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I have run (but not played) this scenario for a group of four. My feelings are mixed, as I think the story has merit, as does some of the way things play out, but that good is pummeled to death by completely unnecessary second act.

Roleplay (3/5): Solid roleplay opportunities exist, with a story that's moderately well fleshed out. Unfortunately, the trek through the border town makes little sense when you actually start to think about how long it's been since your target has passed through, and the fact that none of the clues actually lead to the next clue, they're just random statements of fact (or potentially lies as the case may be). It takes a good GM to take the nonsensical statements and try to put something together where the players know where to go.

Combat (2/5): Combat runs the gambit. I had my group fearing all of their lives in the major combat encounter of the scenario with one nearly dead in the surprise round and a final outcome of the deaths of an animal companion and one PC (different than the one nearly killed in the surprise round). On the other hand, another fight was quickly ended by one of the standard save or suck spells.

The X-Factor (0/5): The environmental encounters of Act 2 are nothing more than a completely unnecessary resource drain. It served no purpose other than to drain the group of a total of nearly 2 cure wands. I had thought that scenario authors had realized that slogging through an arbitrary set of "random" encounters with no real chance of avoidance is absolutely not fun (as experienced by a number of other scenarios with similar mechanics). This scenario almost made a 1/5 for this alone.

Overall? Potential, but ruined. My group was not having fun, even though I tried to GM the hell out of it.


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Not bad, could be better

***( )( )

The three star rating I'm presenting here is a combination score - four stars for story, and two stars for the adventure's content.

I ran this last night for a group of experienced Pathfinders playing under the Pathfinder Society organized play rules. By the middle of the module our Paladin was ready to start killing "good" fey, and by the end several players commented that they considered the module "one big advertisement for owning a fey bane weapon" (and not in a good way).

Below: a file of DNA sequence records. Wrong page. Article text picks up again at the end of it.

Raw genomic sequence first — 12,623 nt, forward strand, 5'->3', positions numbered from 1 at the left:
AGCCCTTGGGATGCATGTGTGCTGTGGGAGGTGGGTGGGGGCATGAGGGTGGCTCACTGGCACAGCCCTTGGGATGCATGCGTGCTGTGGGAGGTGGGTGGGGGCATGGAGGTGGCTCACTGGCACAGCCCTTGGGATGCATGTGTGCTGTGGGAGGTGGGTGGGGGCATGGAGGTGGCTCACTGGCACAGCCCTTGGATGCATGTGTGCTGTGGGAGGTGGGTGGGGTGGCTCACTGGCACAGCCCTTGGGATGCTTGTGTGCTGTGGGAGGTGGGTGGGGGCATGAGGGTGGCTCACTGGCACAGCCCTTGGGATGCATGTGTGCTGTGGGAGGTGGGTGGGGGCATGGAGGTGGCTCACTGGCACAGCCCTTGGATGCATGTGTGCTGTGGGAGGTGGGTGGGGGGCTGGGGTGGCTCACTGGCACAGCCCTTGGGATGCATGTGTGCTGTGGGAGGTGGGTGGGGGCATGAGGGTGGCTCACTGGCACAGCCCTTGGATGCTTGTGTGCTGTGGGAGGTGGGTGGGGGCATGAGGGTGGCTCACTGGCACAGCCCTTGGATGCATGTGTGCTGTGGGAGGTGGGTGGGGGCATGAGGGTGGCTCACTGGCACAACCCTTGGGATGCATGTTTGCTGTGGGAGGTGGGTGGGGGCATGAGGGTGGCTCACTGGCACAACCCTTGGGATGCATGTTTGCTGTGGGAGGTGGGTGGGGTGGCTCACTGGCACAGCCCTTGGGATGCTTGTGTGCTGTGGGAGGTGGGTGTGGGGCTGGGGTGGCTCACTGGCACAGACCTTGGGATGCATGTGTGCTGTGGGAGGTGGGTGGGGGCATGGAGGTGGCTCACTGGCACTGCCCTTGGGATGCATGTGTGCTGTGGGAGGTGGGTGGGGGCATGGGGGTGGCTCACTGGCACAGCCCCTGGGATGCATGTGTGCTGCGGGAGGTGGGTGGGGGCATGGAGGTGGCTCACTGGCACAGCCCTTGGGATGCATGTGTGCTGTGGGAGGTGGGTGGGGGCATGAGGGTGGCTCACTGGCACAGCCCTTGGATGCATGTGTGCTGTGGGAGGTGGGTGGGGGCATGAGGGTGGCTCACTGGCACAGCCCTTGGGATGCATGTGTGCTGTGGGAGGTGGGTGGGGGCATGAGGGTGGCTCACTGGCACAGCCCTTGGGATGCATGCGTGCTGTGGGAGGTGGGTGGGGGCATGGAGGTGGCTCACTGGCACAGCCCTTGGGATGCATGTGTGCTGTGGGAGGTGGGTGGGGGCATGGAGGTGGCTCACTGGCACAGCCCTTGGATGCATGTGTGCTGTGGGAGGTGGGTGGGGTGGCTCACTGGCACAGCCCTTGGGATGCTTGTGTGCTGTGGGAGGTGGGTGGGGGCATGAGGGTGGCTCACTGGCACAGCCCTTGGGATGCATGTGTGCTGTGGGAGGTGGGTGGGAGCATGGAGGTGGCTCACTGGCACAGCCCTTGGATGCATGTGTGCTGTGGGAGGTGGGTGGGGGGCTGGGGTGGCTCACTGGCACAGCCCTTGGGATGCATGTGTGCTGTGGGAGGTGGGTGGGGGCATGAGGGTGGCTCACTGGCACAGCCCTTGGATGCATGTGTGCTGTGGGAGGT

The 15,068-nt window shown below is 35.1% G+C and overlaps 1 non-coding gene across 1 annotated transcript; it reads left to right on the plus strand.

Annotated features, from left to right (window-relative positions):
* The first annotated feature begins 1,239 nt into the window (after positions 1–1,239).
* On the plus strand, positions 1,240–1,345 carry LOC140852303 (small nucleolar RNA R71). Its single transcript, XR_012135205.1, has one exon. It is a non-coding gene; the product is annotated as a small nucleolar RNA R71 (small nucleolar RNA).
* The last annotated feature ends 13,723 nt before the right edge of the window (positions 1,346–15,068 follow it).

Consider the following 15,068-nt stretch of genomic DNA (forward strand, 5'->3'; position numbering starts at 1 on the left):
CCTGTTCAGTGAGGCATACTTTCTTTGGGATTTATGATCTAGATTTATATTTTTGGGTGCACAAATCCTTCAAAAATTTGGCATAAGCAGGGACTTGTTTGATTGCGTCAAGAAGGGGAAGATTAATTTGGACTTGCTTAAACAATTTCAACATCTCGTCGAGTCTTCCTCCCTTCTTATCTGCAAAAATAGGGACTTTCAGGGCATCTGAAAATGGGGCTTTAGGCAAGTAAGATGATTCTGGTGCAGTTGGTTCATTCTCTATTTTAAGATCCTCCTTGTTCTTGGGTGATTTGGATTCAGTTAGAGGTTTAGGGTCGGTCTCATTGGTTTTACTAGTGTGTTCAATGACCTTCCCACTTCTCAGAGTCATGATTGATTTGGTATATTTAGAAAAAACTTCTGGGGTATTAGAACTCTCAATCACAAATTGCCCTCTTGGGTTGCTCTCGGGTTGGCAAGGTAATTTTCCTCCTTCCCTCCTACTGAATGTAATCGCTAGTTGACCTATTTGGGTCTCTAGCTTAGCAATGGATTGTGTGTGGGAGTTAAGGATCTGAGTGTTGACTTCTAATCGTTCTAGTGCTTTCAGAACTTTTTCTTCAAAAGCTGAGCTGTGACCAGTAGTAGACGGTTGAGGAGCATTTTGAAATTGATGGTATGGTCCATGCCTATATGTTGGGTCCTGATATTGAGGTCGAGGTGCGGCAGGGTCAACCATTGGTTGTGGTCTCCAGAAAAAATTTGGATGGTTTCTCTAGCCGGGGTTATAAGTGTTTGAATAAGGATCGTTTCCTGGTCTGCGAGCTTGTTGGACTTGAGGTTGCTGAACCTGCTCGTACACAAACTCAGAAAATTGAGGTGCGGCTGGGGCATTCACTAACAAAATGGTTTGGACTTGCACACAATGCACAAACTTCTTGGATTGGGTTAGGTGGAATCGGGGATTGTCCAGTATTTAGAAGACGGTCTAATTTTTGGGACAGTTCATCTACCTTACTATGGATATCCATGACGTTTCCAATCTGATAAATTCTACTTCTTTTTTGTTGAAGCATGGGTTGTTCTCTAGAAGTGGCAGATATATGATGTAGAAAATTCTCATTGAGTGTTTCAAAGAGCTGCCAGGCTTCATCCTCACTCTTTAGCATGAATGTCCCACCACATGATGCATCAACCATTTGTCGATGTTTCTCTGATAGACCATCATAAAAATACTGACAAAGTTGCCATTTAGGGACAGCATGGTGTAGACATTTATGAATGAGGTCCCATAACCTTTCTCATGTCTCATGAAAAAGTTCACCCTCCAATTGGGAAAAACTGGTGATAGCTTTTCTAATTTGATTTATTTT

From a story perspective the concept was well thought out and interesting. The players really did begin to hate fey at the end though.

From a mechanical content we noticed a couple of issues. First the whole module feels disjointed. The three acts do not flow that well, and the group was pretty fatigued by the time they hit the dungeon crawl at the end. Encounters included only four worthwhile encounters that provided a moderate challenge to the group followed by page after page of creatures that couldn't even hit the AC of a level 8 character and creatures without enough hit points to survive a single hit at this level; just speed bump after speed bump. The "main" bad guy type was an example of this - players were hit for a total of roughly 20 points over the adventure. Conversely, when the fights were tough, they were TOUGH. I think a lot was hit by the page count on this one.

Spoiler:
I'm getting really tired of seeing this. The four combats that actually were worth playing out were: The drunk treant that nearly murdered the entire party, the fight and escape from Dead Man's Drop, the fight at the fayenguard (which happened because the two fights ran into each other), and the fight with the fellnight queen herself. The fight with the fellnight queen should have ended in a TPK - her powers and the terrain mechanics are absolutely brutal.

Just as an FYI - for Pathfinder Society this is a longer one. It's linear nature means you're looking at about 14 - 16 hours of play. This is after removing a couple of the speedbumps...I mean encounters AND saying "you have the strange sensation the other direction would be faster" while they were exploring the queen's keep.


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A great role-play module - not for hack 'n slashers

*****

We Be Goblins, yes it was!
You should believe all the buzz!
Being Goblins was much fun!
It's a mod you want to run!

I had the opportunity to play this module at PaizoCon with a group of Venture Captains. I haven't had that much fun in a module for a long time.

We Be Goblins is what you make of it. For those that find the game a series of moves across a tactical map, you might be a little disappointed, but for those who want a chance to come out of your normal adventurer shell and take on the roll of somebody significantly crazier, now's your chance.

The pregenerated characters that come with the module not only fit the story well, but also let everybody have a chance to shine as a group of goblins does what they do best - make a mess of everything. As an introduction to Pathfinder, it might not give players a great idea as to what it's like being a hero, but it contains a good set of mechanisms to make for a great game day.

Strongly, strongly recommended.